Morocco’s official language is ‘Arabic’ and language policy over the half century since Independence has sought to promote this language, which is actually Modern Standard Arabic (MSA). Despite this, the languages most widely used in Morocco remain Moroccan Dialectal Arabic and French. Amazigh, or Berber languages, are also widely spoken in certain regions, and for several years have enjoyed official recognition. The language contact situation in Morocco is usually seen as a classic case of diglossia, or even triglossia, involving the dominant variety, MSA, and the non-dominant variety, Moroccan Dialectal Arabic, with French seen as a second ‘H’ language. This paper presents an overview of the current changing relationships between Moroccan Dialectal Arabic, MSA and French. It first looks briefly at language policy and language attitudes in Morocco, focusing on changes over the last decade. It then looks at a number of areas within contemporary Moroccan society where the anguages are in contact, and explores the changing attitudes towards them.

  • Marley D. (2011) 'L’usage de la messagerie instantanée dans le développement d’une identité bilingue / The use of instant messaging in the development of a bilingual identity'. in Lienard F, Zlitni S (eds.) La communication électronique: enjeux de langues Limoges : Lambert-Lucas (Editions) Article number 22 , pp. 257-264.

    Abstract

    L’usage de la messagerie instantanée à travers Facebook et autres sites de réseautage social a transformé les relations sociales, surtout chez les jeunes. Les jeunes ont tendance à passer une partie importante de leur temps de loisir en train de communiquer avec leurs amis à travers Facebook, msn, meebo et autres. Ce phénomène, d’abord limités aux jeunes nantis des pays occidentaux, devient de plus en plus répandu dans les pays en voie de développement, ce qui facilite les communications entre les immigrés et leur famille restée « au pays ». Il facilite également la communication entre les enfants d’immigrés et leurs cousins « au pays », ainsi qu’entre les enfants de familles « binationales » et leurs cousins au pays du parent « étranger ». Dans cette communication je vais présenter des données qualitatives pour explorer l’impact de l’usage de la messagerie instantanée sur le développement d’une identité bilingue, voire biculturelle, chez les enfants de familles binationales. Il s’agit de familles où un des parents est d’origine différente à celle de la société et parle une langue différente. Il est souvent le cas, même lorsque les parents sont très favorables au bilinguisme, que les enfants deviennent plutôt des bilingues passifs, capables de comprendre la langue « autre » mais peu capable de la parler. Selon cette étude, il semble que l’usage de la messagerie instantanée pour communiquer avec la famille lointaine du parent étranger peut avoir des résultats importants dans les pratiques et attitudes langagières chez les jeunes. D’abord, la relation avec la famille du parent étranger est renforcée, ainsi que le taux d’usage de la langue « autre ». D’ailleurs, le fait d’utiliser plus souvent la langue peut entrainer un intérêt plus général pour la langue et pour la culture associée. Cette étude suggère que l’usage de la messagerie instantanée peut avoir des conséquences bénéfiques pour le développement d’une identité vraiment bilingue, en créant les circonstances favorable à l’usage plus soutenu de la langue « autre » et un rapprochement de la culture « autre ». Les frontières physiques qui autrefois empêchaient la création de liens solides entre les cousins dans des pays éloignés ont ainsi perdu de l’importance, puisque les relations sont soutenues par les communications instantanées et réelles. The use of instant messaging in the development of a bilingual identity The use of instant messaging via Facebook and other social networking sites has tr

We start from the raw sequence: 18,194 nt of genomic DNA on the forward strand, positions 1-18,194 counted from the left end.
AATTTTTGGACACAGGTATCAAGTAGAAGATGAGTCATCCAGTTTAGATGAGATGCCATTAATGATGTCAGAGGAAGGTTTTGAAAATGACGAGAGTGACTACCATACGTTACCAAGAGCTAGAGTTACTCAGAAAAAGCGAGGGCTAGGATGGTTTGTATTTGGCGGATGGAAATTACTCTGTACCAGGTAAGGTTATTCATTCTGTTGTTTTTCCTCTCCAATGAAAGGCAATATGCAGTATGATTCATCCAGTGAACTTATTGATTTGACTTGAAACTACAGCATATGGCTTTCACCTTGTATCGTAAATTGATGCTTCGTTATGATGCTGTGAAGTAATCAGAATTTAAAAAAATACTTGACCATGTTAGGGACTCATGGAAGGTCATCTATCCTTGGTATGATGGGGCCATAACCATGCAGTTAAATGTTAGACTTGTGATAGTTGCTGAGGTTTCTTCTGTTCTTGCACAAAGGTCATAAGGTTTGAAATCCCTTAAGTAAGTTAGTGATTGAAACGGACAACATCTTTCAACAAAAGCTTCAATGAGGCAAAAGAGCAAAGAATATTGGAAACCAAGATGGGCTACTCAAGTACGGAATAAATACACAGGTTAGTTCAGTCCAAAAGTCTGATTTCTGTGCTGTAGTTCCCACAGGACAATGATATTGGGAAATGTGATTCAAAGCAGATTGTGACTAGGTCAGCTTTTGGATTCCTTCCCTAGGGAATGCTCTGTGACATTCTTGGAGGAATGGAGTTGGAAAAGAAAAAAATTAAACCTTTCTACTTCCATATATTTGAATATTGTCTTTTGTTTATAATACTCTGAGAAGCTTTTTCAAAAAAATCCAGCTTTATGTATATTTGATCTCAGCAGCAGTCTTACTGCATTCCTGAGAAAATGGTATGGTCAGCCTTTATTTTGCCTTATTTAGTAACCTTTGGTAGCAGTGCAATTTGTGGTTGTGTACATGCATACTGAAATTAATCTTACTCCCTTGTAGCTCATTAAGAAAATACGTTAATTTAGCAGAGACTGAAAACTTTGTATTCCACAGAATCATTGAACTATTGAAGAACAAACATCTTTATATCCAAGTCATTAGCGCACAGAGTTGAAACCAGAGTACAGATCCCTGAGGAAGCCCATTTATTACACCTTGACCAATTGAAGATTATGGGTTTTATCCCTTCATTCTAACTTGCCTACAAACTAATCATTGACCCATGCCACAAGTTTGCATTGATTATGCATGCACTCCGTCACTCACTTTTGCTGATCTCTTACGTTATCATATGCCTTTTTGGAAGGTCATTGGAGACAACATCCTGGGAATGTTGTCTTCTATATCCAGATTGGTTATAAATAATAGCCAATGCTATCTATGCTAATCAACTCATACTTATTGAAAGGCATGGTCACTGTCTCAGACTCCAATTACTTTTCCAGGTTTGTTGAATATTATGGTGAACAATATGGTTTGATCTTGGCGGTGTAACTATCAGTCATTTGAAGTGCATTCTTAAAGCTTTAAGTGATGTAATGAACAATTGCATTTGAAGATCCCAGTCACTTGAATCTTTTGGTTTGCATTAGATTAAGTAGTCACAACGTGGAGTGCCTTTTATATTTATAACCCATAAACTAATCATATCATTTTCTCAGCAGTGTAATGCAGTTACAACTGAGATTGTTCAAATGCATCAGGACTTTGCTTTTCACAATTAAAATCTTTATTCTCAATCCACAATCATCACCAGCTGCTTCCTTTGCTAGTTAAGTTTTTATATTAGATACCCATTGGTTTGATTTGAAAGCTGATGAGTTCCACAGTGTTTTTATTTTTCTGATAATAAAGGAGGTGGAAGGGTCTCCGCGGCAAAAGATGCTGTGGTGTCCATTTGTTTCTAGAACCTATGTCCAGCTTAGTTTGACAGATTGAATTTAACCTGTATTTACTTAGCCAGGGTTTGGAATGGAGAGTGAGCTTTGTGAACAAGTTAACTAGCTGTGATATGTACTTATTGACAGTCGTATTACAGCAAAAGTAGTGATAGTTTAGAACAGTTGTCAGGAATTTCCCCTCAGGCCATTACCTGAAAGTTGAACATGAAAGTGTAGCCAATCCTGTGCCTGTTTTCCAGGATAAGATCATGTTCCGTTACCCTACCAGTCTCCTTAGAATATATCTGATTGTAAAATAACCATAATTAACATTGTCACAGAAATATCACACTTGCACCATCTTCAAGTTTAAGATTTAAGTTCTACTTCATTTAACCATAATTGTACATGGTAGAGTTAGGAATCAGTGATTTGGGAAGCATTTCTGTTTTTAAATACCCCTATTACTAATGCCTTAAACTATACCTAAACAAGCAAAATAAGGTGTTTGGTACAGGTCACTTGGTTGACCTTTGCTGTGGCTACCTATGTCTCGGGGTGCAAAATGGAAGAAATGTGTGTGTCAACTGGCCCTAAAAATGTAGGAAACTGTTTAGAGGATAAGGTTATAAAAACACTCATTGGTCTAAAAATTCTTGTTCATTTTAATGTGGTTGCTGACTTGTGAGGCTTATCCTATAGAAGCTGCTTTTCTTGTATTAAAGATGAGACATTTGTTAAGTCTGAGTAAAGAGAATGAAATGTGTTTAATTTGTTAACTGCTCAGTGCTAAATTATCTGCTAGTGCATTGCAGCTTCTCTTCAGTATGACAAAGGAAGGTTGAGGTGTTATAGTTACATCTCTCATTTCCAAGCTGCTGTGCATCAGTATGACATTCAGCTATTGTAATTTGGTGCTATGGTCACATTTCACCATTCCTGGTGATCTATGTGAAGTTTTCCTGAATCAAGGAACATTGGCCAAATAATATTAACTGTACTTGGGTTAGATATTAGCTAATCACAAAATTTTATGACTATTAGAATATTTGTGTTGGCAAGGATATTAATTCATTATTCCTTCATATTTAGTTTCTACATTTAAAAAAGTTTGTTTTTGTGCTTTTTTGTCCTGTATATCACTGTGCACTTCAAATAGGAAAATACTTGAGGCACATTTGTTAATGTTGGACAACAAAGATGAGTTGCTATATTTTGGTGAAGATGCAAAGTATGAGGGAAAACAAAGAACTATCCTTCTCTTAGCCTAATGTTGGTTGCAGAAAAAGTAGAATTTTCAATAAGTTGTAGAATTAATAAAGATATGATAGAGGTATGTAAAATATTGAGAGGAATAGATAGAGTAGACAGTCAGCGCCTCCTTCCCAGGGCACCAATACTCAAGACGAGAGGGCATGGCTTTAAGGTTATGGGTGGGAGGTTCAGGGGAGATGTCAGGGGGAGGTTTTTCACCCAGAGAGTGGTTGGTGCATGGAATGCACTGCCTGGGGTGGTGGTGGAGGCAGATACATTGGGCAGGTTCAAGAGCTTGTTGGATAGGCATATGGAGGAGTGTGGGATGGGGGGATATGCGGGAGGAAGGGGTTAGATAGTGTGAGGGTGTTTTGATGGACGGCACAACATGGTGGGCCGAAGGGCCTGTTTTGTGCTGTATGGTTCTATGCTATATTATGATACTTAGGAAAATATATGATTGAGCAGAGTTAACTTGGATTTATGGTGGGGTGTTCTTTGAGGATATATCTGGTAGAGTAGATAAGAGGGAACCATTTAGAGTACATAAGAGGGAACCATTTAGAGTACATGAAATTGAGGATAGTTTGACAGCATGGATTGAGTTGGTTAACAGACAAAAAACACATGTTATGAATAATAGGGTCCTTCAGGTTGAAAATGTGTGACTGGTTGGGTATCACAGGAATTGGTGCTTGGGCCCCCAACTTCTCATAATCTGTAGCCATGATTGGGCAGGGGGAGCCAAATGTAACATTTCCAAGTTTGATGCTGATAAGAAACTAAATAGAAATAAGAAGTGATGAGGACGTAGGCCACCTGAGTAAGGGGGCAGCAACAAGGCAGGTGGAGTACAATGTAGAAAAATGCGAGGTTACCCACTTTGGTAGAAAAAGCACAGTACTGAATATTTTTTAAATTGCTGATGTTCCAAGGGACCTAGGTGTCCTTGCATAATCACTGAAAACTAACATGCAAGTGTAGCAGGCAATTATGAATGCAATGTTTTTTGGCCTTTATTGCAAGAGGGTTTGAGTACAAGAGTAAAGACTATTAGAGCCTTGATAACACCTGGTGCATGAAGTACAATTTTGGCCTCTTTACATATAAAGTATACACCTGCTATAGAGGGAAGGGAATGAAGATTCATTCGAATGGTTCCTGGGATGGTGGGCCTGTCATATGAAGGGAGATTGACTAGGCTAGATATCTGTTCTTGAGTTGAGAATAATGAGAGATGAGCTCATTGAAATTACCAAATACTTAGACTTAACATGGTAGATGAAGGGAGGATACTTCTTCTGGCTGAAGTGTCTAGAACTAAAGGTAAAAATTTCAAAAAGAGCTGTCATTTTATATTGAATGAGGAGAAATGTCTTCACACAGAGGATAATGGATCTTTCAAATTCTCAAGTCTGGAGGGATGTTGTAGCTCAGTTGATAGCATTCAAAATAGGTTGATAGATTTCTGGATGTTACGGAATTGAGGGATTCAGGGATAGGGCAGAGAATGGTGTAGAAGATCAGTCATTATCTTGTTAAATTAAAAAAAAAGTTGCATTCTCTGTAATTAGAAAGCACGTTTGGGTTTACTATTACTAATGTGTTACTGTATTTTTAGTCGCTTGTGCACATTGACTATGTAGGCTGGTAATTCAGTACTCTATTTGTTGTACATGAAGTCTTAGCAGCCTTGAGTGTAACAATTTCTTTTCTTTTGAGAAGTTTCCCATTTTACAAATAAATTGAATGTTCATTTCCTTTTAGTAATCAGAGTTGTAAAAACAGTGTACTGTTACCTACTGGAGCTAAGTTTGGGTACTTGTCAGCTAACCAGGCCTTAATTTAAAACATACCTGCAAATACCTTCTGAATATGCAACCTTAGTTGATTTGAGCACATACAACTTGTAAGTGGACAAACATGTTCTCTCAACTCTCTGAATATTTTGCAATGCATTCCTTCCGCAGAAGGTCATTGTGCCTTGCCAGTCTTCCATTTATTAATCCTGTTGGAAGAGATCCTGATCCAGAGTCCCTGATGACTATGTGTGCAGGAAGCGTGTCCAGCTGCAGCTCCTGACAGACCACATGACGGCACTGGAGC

• Marley D. (2011) 'Code-switching in websites for the Moroccan diaspora'. in Laroussi F (ed.) Code-switching, Languages in Contact and Electronic Writings Frankfurt : Peter Lang 14, pp. 33-52.

    Abstract